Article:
This film also mirrors Craig Berko’s murderous role in 1999’s The Thirteenth Floor where actress Gretchen Mol was caught “in the Matrix.” The Matrix emerging in March of 1999, the very similar Thirteenth Floor in April (Denmark) and May (USA) of 1999. Based on a 1973 German TV film, World on a Wire, again according to Wikipedia. Be it Audrey Hepburn in Wait Until Dark, Gretchen Mol in 13th floor or Elisabeth Moss in this new feature, it is the age-old damsels in distress theme dipped in science fiction.
That being said, all of the above were quite entertaining. The twist here is the psychological drama that keeps one guessing. Yes, there were a couple of holes in the plot, but overall it’s a quite satisfying film experience. What Invisible Man does deliver is one of the most powerful dark dramas in a long, long while.
MUSIC REVIEW: LEST WE FORGET, THE BUZZCOCKS LIVE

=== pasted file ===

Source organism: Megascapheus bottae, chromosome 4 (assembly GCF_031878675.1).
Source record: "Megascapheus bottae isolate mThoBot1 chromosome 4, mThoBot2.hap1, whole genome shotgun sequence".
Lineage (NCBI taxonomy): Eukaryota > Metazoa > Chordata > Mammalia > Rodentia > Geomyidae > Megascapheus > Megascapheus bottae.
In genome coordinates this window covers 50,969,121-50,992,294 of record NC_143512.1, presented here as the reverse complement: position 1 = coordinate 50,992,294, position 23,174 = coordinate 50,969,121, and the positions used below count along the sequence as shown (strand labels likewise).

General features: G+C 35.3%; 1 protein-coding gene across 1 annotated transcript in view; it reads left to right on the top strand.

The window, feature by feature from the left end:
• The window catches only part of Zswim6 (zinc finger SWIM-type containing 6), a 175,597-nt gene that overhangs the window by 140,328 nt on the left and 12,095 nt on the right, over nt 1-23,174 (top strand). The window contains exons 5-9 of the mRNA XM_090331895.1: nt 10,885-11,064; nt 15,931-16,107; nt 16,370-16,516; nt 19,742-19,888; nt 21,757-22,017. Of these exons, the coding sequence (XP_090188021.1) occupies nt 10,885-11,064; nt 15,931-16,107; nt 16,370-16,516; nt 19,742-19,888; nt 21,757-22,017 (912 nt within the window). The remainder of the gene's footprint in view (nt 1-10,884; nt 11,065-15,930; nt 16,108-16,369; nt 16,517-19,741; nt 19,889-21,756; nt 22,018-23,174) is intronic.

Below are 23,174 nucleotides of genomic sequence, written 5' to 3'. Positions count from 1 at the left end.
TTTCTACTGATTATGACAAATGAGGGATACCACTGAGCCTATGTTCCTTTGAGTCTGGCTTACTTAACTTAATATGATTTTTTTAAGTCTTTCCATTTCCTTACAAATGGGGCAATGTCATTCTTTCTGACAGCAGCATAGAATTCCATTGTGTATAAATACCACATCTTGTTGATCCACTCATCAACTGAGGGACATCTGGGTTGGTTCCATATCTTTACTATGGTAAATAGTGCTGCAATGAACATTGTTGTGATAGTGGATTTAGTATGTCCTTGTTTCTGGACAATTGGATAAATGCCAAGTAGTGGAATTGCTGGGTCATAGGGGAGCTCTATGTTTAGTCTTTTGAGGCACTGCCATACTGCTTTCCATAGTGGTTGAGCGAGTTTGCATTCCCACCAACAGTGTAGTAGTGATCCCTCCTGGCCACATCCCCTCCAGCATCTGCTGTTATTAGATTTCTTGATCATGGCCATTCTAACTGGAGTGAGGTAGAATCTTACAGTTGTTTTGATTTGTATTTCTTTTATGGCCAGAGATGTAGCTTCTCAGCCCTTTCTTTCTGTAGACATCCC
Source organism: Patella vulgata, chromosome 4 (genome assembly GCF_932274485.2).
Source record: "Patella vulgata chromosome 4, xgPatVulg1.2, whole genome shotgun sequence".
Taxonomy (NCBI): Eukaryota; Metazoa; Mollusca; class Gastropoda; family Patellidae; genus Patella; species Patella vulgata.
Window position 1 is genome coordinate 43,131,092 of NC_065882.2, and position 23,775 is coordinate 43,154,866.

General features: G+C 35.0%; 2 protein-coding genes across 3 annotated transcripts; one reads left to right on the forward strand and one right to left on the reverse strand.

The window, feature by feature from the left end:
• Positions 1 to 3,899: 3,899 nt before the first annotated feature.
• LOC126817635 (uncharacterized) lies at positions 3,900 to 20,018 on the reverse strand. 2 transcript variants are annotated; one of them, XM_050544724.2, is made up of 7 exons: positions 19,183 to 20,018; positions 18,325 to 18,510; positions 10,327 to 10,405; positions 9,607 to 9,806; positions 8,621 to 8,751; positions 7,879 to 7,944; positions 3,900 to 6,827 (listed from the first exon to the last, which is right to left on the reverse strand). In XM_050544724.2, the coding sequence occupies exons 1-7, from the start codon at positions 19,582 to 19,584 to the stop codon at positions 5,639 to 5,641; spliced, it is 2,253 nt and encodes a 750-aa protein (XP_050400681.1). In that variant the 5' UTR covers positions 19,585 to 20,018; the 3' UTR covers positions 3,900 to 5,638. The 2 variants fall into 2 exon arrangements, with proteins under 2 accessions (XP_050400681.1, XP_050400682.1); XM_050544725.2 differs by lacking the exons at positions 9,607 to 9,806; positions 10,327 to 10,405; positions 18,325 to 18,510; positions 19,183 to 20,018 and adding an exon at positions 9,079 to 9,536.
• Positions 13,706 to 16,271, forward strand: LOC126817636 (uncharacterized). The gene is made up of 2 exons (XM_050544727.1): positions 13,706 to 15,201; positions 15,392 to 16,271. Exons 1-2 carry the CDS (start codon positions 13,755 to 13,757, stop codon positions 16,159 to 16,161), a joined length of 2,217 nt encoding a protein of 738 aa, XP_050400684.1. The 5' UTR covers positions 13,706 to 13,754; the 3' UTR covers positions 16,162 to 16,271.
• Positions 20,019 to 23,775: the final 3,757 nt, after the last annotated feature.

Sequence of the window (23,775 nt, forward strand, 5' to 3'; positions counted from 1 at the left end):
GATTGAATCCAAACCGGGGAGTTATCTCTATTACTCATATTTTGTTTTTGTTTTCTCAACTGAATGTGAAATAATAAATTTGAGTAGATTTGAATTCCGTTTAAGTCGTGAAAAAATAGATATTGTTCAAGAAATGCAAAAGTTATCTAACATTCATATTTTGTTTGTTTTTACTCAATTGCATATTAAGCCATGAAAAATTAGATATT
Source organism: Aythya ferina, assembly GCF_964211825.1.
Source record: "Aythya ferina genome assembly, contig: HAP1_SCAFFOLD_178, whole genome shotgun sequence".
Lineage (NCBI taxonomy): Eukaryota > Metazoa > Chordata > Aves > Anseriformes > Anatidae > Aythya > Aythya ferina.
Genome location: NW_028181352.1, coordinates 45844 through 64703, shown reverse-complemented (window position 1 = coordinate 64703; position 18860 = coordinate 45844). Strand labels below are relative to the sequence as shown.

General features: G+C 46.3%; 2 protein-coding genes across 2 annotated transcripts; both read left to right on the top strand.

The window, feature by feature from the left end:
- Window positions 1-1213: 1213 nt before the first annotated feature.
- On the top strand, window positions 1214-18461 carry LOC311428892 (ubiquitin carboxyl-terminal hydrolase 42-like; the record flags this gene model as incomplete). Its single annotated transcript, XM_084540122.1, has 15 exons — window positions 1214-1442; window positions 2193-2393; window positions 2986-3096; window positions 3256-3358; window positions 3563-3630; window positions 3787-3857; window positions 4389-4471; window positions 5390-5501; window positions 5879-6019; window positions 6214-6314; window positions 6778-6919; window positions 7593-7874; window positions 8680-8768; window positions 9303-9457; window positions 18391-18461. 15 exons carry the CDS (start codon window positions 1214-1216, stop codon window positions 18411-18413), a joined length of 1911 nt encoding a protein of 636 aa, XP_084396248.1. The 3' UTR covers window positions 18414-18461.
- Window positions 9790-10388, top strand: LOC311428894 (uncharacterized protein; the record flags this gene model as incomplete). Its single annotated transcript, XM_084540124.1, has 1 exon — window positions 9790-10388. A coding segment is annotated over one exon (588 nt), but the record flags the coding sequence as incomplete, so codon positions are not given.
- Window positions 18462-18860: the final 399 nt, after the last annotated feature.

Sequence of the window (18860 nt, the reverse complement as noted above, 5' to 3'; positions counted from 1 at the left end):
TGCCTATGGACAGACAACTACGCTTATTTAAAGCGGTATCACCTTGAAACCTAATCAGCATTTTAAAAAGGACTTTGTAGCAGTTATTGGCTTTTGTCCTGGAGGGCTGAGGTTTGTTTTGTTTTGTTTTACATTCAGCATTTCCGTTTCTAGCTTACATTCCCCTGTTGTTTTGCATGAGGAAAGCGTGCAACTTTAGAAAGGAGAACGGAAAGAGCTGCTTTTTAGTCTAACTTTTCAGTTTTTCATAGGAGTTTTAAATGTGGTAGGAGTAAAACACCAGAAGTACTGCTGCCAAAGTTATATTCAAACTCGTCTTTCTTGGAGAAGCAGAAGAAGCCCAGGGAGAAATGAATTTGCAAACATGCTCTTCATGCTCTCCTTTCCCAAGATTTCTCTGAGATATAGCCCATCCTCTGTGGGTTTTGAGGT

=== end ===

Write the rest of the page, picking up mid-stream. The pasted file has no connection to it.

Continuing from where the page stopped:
While the Buzzcocks were on tour in 1979 and 1980, Joan McNulty, the publisher of their official fan magazine Harmony in My Head (and then-girlfriend of singer Pete Shelley), taped all their shows on cassette the way Judy Garland’s husband Mickey recorded her final shows. Decades after these recordings were made, their value is obvious. After lengthy legal haggling between 1982 and the date of release, 1988, Neil Cooper of Reach Out International records was able to issue this very worthwhile series of 19 songs culled from various live performances on the tour. Who better to compile the music than the woman who gave attention to the group before anyone else in the U.S.A.? The cassette tapes were brought up to Blue Jay Studios in Carlisle, MA, the place where the Joe Perry Project, Aimee Mann, Phil Collins, and others worked, and the material was transferred from the master cassettes into organized form. There are tons of Buzzcocks favorites here, energetic versions of “What Do I Get,” “Fast Cars,” “Airwaves Dream,” “Fiction Romance,” “Something’s Gone Wrong Again,” all preserved for the ages, presented with love and care by someone who knew their music as well as the band itself. Boston; Chicago; Minnesota;, New Jersey; Providence, RI; New York; and Birmingham, U.K. are all represented with songs from their respective concerts. As the Doors release all the live tapes from their archives, and artists from Frank Zappa to the Velvet Underground and Jimi Hendrix have their concert tapes being issued to acclaim and sales, Joan McNulty’s efforts can be viewed as pioneering. Decades after it was conceived and released, Lest We Forget is as pure a document as you’ll find on the tour of a vital power pop band. The recording quality is not state of the art, but that adds to the charm.